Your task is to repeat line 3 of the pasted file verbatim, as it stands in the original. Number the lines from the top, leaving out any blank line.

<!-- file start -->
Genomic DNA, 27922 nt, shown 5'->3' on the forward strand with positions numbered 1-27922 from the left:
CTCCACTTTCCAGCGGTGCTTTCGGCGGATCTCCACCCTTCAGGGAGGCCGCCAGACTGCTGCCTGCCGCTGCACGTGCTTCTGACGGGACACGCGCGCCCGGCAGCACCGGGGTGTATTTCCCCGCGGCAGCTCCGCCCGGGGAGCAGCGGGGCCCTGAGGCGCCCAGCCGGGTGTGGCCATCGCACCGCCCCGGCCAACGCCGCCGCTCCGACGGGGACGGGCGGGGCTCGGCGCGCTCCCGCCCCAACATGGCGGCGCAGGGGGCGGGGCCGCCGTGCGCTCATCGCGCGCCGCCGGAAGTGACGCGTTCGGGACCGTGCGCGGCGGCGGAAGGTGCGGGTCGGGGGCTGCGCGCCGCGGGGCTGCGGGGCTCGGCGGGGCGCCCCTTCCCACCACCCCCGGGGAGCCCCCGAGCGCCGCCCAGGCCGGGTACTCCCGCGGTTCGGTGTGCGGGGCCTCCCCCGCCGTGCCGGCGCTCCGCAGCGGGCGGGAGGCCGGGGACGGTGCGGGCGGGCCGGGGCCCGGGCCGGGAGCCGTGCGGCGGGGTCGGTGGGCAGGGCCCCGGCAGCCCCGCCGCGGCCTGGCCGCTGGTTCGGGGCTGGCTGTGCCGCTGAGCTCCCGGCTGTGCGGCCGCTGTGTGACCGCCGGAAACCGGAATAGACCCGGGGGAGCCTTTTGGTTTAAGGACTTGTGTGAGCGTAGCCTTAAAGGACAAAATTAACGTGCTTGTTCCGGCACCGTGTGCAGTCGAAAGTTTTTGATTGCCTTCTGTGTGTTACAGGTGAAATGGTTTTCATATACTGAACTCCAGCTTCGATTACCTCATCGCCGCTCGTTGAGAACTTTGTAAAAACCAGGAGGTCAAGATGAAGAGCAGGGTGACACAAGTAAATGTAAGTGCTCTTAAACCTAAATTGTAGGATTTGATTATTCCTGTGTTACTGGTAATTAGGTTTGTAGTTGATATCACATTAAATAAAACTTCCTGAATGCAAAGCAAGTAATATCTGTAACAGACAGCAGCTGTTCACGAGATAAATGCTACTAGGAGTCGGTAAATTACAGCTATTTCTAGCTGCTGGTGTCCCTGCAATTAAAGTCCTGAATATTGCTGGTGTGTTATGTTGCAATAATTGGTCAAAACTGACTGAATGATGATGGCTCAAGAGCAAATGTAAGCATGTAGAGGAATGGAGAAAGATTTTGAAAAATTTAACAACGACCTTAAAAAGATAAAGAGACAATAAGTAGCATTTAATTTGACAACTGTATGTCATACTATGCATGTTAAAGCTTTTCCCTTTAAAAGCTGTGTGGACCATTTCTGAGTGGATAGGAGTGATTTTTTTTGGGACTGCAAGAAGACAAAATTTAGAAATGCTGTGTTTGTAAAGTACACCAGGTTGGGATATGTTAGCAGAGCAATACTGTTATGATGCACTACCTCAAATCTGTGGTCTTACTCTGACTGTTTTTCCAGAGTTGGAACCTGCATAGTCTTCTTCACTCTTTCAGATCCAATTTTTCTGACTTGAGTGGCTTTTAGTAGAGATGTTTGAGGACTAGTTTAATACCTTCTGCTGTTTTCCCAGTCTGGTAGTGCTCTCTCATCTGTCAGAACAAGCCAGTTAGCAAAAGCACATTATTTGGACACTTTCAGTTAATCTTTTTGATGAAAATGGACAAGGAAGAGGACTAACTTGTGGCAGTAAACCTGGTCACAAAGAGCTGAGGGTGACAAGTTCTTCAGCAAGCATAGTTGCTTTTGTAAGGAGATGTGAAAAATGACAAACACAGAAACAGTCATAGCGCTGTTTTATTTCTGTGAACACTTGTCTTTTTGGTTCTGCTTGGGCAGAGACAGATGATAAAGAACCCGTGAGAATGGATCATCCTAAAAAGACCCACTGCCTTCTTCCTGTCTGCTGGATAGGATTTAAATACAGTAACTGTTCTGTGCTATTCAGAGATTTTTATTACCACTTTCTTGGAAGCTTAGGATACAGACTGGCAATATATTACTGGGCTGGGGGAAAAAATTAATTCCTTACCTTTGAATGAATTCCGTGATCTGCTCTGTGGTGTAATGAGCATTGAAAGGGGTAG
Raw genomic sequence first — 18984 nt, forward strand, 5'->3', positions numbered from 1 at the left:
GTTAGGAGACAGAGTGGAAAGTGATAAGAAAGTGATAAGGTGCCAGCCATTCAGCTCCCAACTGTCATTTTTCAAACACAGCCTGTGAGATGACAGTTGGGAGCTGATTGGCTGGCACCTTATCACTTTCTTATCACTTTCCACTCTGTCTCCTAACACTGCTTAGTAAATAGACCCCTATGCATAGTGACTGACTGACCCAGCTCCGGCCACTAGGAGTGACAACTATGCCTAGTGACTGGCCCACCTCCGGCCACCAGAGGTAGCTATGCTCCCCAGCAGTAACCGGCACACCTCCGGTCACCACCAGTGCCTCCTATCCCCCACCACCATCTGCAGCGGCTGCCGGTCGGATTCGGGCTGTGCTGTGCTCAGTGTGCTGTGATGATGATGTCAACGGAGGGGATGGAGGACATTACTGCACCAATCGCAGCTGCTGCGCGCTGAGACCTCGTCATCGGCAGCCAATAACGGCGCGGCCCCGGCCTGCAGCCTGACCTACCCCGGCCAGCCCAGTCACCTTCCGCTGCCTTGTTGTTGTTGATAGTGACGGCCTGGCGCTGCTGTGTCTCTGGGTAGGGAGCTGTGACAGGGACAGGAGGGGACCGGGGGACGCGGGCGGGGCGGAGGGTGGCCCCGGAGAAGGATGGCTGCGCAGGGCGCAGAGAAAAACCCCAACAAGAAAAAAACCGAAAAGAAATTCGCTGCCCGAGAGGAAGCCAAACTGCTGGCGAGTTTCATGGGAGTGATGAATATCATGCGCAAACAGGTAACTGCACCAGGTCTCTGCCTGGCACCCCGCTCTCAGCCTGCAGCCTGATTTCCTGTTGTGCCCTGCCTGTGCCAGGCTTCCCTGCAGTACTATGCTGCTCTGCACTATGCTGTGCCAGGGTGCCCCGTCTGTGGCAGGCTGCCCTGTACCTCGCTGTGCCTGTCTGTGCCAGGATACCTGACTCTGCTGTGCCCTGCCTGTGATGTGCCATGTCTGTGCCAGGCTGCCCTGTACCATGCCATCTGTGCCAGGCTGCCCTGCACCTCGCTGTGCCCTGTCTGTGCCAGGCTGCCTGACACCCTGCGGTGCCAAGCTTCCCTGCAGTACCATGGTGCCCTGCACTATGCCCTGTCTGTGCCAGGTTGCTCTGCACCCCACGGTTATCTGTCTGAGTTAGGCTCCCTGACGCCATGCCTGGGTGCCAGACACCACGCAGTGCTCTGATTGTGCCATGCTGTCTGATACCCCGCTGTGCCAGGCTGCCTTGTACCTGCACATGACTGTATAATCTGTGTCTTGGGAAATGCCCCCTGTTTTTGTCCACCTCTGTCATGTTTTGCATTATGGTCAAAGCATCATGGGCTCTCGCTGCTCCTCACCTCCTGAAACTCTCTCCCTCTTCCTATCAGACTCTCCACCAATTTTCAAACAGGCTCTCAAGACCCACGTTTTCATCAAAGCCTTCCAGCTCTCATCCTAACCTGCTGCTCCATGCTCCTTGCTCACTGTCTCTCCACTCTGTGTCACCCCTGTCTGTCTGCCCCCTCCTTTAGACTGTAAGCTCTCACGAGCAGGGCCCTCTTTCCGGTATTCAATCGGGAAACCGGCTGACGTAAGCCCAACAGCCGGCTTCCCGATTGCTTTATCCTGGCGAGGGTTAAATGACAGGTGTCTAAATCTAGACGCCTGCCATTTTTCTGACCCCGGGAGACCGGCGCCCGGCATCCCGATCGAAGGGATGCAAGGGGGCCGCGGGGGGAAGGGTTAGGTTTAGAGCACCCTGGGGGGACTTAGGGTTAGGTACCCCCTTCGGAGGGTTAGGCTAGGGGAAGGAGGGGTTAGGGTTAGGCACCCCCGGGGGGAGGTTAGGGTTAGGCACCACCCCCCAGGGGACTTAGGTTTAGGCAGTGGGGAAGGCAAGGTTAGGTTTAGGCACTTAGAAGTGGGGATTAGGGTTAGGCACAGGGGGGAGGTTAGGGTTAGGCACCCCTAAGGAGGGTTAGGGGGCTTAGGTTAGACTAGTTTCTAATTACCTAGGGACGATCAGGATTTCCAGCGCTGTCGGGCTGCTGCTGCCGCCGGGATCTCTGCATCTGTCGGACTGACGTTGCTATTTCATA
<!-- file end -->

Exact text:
Raw genomic sequence first — 18984 nt, forward strand, 5'->3', positions numbered from 1 at the left: